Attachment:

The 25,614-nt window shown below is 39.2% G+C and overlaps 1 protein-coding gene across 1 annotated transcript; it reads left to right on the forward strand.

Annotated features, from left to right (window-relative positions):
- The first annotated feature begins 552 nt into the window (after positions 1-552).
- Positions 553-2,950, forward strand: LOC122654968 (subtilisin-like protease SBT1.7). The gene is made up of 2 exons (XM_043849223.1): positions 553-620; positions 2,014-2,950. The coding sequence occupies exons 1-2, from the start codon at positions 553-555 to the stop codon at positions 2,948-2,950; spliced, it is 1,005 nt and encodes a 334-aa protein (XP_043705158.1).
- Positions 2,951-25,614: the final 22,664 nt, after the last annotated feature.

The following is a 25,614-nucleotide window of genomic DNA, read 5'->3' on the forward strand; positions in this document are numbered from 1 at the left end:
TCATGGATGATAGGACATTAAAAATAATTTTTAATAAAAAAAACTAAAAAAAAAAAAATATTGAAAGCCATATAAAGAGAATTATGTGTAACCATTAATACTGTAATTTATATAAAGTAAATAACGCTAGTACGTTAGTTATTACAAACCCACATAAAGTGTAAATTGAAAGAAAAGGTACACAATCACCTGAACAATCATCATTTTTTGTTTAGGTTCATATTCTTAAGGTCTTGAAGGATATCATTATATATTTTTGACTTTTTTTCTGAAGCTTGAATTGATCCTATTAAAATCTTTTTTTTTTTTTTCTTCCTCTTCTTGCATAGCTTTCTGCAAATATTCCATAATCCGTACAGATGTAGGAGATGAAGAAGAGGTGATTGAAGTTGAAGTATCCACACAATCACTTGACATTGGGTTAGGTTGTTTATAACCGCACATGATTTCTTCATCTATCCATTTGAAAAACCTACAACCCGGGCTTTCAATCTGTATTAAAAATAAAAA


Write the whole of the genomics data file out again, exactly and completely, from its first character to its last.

The 25,614-nt window shown below is 39.2% G+C and overlaps 1 protein-coding gene across 1 annotated transcript; it reads left to right on the forward strand.

Annotated features, from left to right (window-relative positions):
- The first annotated feature begins 552 nt into the window (after positions 1-552).
- Positions 553-2,950, forward strand: LOC122654968 (subtilisin-like protease SBT1.7). The gene is made up of 2 exons (XM_043849223.1): positions 553-620; positions 2,014-2,950. The coding sequence occupies exons 1-2, from the start codon at positions 553-555 to the stop codon at positions 2,948-2,950; spliced, it is 1,005 nt and encodes a 334-aa protein (XP_043705158.1).
- Positions 2,951-25,614: the final 22,664 nt, after the last annotated feature.

The following is a 25,614-nucleotide window of genomic DNA, read 5'->3' on the forward strand; positions in this document are numbered from 1 at the left end:
TCATGGATGATAGGACATTAAAAATAATTTTTAATAAAAAAAACTAAAAAAAAAAAAATATTGAAAGCCATATAAAGAGAATTATGTGTAACCATTAATACTGTAATTTATATAAAGTAAATAACGCTAGTACGTTAGTTATTACAAACCCACATAAAGTGTAAATTGAAAGAAAAGGTACACAATCACCTGAACAATCATCATTTTTTGTTTAGGTTCATATTCTTAAGGTCTTGAAGGATATCATTATATATTTTTGACTTTTTTTCTGAAGCTTGAATTGATCCTATTAAAATCTTTTTTTTTTTTTTCTTCCTCTTCTTGCATAGCTTTCTGCAAATATTCCATAATCCGTACAGATGTAGGAGATGAAGAAGAGGTGATTGAAGTTGAAGTATCCACACAATCACTTGACATTGGGTTAGGTTGTTTATAACCGCACATGATTTCTTCATCTATCCATTTGAAAAACCTACAACCCGGGCTTTCAATCTGTATTAAAAATAAAAA